Boasting 50% higher spindle speeds than their 10K-RPM counterparts, 15K-RPM drives immediately set expectations high. Today, I'll be looking at Maxtor's Atlas 15K to see if it measures up. And just to keep things interesting, I'll be testing the drive against a stack of SCSI gear, Western Digital's 10K-RPM Raptor, and a feisty two-drive IDE RAID 0 array. It should be quite a catfight.
Is the Atlas 15K a SCSI enthusiast's dream? Does it deliver on the expectations its high spindle speeds create? Read on to find out.
Maxtor's Ultra320-compatible Atlas 15K sits atop the company's SCSI hard drive lineup and is really targeted at enterprise environments. 15K-RPM drives aren't really meant for gamers or most enthusiasts, especially given SCSI's notoriously high cost per gigabyte.
At first glance, the drive's street price should induce a fair bit of sticker shock. $639 is a heck of a lot to pay for only 73GB of storage. However, Maxtor marketing materials actually play up the Atlas 15K's value, claiming that the drive offers performance that's well worth its price point. We'll investigate those claims in a moment, but first let's check out the drive itself.
So what does a 15K-RPM hard drive look like?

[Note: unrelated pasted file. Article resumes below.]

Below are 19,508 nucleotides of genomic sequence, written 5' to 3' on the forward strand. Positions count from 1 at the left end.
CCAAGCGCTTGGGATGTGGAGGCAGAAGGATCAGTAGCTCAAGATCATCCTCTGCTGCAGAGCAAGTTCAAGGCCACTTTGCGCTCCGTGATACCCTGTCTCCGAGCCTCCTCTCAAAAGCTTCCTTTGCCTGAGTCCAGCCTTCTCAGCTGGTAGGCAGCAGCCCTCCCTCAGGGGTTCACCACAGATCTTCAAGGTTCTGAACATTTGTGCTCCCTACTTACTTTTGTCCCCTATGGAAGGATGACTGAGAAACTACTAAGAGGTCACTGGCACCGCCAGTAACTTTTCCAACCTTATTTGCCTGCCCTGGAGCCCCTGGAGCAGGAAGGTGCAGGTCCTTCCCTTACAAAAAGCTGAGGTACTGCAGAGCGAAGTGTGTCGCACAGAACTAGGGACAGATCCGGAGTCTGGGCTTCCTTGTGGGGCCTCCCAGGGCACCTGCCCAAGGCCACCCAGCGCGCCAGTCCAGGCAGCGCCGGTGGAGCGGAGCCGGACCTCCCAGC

A lot like a 10K-RPM hard drive, which apart from the port layout tends to look much like a Serial ATA drive, which tends to look like a "parallel" ATA drive. Nothing to see here; move along.
Overall, the four-platter, 73GB Atlas 15K we have in the labs today looks unassuming. The drive is also available in 18 and 36GB capacities, which use one and two platters, respectively. Regardless of capacity, all of Maxtor's Atlas 15K drives come with 8MB of cache.
Maxtor claims that the Atlas 15K has read and write seek times of 3.4 and 3.8 milliseconds, respectivelymore than a millisecond quicker than the Atlas 10K IV. However, the Atlas 15K's maximum sustained transfer rate of 75MB/s is only 3MB/s better than the Atlas 10K IV. We'll see what kind of impact that has on performance in a moment.
Warranty-wise, the Atlas 15K serves up a SCSI standard of 5 years of coverage. Based on the drive's 0.7% annualized failure rate, its mean time between failures is over 1.2 million hours or about 143 years. In theory, the drive could outlast its owner, or at least its own useful life.